Marginal Cost – How to Calculate, Relationship with Fixed & Variable Cost

You would agree that when a manufacturing unit increases the level of production, the total cost of production will also increase. This increment in the ‘total cost’ for producing ‘one additional unit’ of output is called the marginal cost. In other words, it is the additional/incremental cost incurred for producing one extra unit of output. Please note that the marginal cost is always used in the context of production of that one or all the additional units and not the total units that are being manufactured. Let’s clarify this with the help of an example below.

Explanation with Example

Assume that it cost $200 to company X for manufacturing 10 toys. When it produces 11 units of toys, the total cost increases to $210. This increase of $10 (210-200) is the marginal cost for producing the 11th unit of the toy.

Or, say that the company incurs the additional cost of $50 to produce 5 extra units. In this case, the marginal cost of each of the 5 units is $10.

The concept of marginal cost is most utilized for decision-making. The two very crucial areas that use the concept are:

  • economics and
  • managerial decision-making.

The concept of the marginal cost comes with a bundle of questions and these include:

  • How do we calculate the marginal cost?
  • Is marginal cost and variable cost the same?
  • Does the marginal cost include fixed cost? etc.

This article will answer all these queries. Let us start with the formula.

How to Calculate Marginal Cost?

Marginal Cost = Change in Total Cost / Change in the Level of the Output

Or,

Marginal Cost = Additional Cost incurred for producing Extra Output / Number of Additional Units of Output

Total cost here refers to the total cost of production which includes both fixed and variable costs. You might have a question that “does marginal cost only include variable cost or does it also include fixed cost?”. The answer to this question is quite tricky. It includes both fixed and variable costs but the concept exists only because of variable costs. Before diving deep into its explanation, you must have clarity about the fixed cost and the variable cost and their relationship with the marginal cost.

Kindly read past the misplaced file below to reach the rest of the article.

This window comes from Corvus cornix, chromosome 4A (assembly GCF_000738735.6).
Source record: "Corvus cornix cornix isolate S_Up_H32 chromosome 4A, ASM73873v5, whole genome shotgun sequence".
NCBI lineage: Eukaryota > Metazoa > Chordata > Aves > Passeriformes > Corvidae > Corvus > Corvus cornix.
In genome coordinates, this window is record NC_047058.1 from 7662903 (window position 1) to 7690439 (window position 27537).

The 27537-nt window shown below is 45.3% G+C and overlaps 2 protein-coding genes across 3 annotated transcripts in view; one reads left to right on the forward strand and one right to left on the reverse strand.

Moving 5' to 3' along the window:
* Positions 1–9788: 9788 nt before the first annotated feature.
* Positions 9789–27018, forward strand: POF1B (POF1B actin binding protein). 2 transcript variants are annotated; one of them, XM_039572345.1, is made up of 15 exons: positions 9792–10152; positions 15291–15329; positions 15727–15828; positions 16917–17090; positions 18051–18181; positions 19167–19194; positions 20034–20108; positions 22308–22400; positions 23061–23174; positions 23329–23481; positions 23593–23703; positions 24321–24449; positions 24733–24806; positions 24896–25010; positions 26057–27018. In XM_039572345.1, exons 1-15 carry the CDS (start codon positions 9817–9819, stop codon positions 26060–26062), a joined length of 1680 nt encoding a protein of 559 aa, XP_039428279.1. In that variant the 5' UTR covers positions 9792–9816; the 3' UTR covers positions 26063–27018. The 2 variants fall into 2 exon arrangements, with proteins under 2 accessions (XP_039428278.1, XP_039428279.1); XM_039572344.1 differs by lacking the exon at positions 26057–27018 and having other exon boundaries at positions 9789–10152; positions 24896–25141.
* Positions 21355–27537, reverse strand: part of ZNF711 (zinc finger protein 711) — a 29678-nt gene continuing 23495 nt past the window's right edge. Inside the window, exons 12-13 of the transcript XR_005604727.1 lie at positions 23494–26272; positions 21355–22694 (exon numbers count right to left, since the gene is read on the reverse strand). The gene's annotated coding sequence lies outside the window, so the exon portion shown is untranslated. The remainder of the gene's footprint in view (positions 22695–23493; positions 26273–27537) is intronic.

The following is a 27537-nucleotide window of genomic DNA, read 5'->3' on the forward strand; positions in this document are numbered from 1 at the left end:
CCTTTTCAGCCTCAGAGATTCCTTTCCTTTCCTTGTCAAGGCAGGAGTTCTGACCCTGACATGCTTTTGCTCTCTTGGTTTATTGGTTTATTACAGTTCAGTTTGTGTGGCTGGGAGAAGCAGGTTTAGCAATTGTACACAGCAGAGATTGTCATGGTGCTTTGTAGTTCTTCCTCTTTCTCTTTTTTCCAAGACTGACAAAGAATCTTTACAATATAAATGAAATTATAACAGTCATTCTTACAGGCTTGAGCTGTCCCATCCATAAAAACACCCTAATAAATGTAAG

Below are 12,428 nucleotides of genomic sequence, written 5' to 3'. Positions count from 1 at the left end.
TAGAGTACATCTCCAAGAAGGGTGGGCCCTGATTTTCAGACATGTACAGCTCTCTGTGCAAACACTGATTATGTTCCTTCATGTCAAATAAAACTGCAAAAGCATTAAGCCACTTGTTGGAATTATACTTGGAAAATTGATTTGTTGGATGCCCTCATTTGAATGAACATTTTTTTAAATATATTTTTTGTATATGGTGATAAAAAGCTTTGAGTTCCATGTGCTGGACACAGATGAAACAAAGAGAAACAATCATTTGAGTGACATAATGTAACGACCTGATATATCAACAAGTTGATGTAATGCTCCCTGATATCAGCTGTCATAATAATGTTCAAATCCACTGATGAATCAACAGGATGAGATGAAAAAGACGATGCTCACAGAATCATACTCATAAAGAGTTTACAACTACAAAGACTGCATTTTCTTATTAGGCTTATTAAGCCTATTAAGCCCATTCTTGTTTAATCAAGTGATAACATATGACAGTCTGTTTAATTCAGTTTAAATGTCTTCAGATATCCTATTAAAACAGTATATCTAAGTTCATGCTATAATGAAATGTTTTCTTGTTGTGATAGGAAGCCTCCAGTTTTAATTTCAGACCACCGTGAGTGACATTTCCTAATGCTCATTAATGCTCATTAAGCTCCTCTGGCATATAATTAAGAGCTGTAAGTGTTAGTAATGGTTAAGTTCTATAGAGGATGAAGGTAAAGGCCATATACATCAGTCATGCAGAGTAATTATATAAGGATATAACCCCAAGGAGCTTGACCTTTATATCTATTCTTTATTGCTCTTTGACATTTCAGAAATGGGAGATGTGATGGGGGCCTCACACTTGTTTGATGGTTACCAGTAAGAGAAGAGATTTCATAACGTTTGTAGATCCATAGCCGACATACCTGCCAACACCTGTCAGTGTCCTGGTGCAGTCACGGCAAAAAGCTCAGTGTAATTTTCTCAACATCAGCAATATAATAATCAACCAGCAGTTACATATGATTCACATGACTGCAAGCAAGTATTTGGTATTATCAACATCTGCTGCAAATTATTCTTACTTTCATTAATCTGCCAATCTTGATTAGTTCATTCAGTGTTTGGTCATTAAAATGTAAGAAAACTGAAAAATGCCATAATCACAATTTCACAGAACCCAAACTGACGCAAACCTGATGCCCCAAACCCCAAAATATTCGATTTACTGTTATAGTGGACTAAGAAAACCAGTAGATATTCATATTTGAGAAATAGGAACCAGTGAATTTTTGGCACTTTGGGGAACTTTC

Also Read: Marginal Revenue

Relationship between Fixed, Variable and Marginal Cost

Fixed costs are the cost that remains the same at each level of production in the short run. These costs do not have any direct relationship with the number of units produced. On the contrary, the variable costs have a direct relationship with the number of units manufactured. Total variable costs are the costs that keep increasing with the increase in the level of production while the per-unit variable cost remains the same for every single unit.

You might have come across various studies where marginal costs are kept at par with variable costs. But it is not true. Both the costs are different from each other because the variable cost is a part of marginal cost and it includes both fixed and variable costs. The reason why both are considered the same is that people think that the only cost that increases with the level of output is a variable cost and which is true to a great extent. But what if the company needs to buy or lease machinery for manufacturing the additional units? Or, how will the rent expense (being a fixed cost) affects the marginal cost if the company needs extra space or a warehouse facility to store raw material for those extra units? The fixed cost, in these cases, will also increase due to the increment in the output.

The fixed costs are ignored because this increment is not attached to an individual unit. This incremental cost is associated with all the units that can be produced by incurring this additional fixed cost. It is going to remain the same whether you produce one unit or n number of units in its relevant range. And, eventually, this affects the marginal cost as the total cost of production increases.

So, when the production is low, the marginal cost is higher and when the production increases, the marginal cost decreases until it reaches its bottom line and starts increasing again. A marginal cost curve will demonstrate this in an easy manner.

Importance of Marginal Cost

As already stated, the two important disciplines that use this concept are economics and managerial decision-making. The best quality of this cost concept is that it helps management make various informed decisions. Since, at any point in time, for management, it is important to ensure that their marginal revenues should be more than marginal costs and at what point they will be able to achieve economies of scale. Knowledge of marginal costs helps them evaluate the revenue contracts. And whether this will increase the company’s profitability in the long run or not.

Also, it helps in deciding the price of the product. What if the company prices its product below marginal cost? Pricing a product below marginal cost means inviting losses because neither the price is covering the variable costs nor will it contribute anything towards fixed costs. Still, some companies may choose to price their products below the marginal cost under certain special situations. The strategy of the company normally guides these situations. The company may be in the nascent stage of its product and may wish to capture the market share. At times, it may also be for running the machinery to maintain its good condition in bad product-market situations.

Refer to Marginal Costing Ratios Calculator.



Sanjay Borad

Sanjay Bulaki Borad

Sanjay Borad is the founder & CEO of eFinanceManagement. He is passionate about keeping and making things simple and easy. Running this blog since 2009 and trying to explain "Financial Management Concepts in Layman's Terms".

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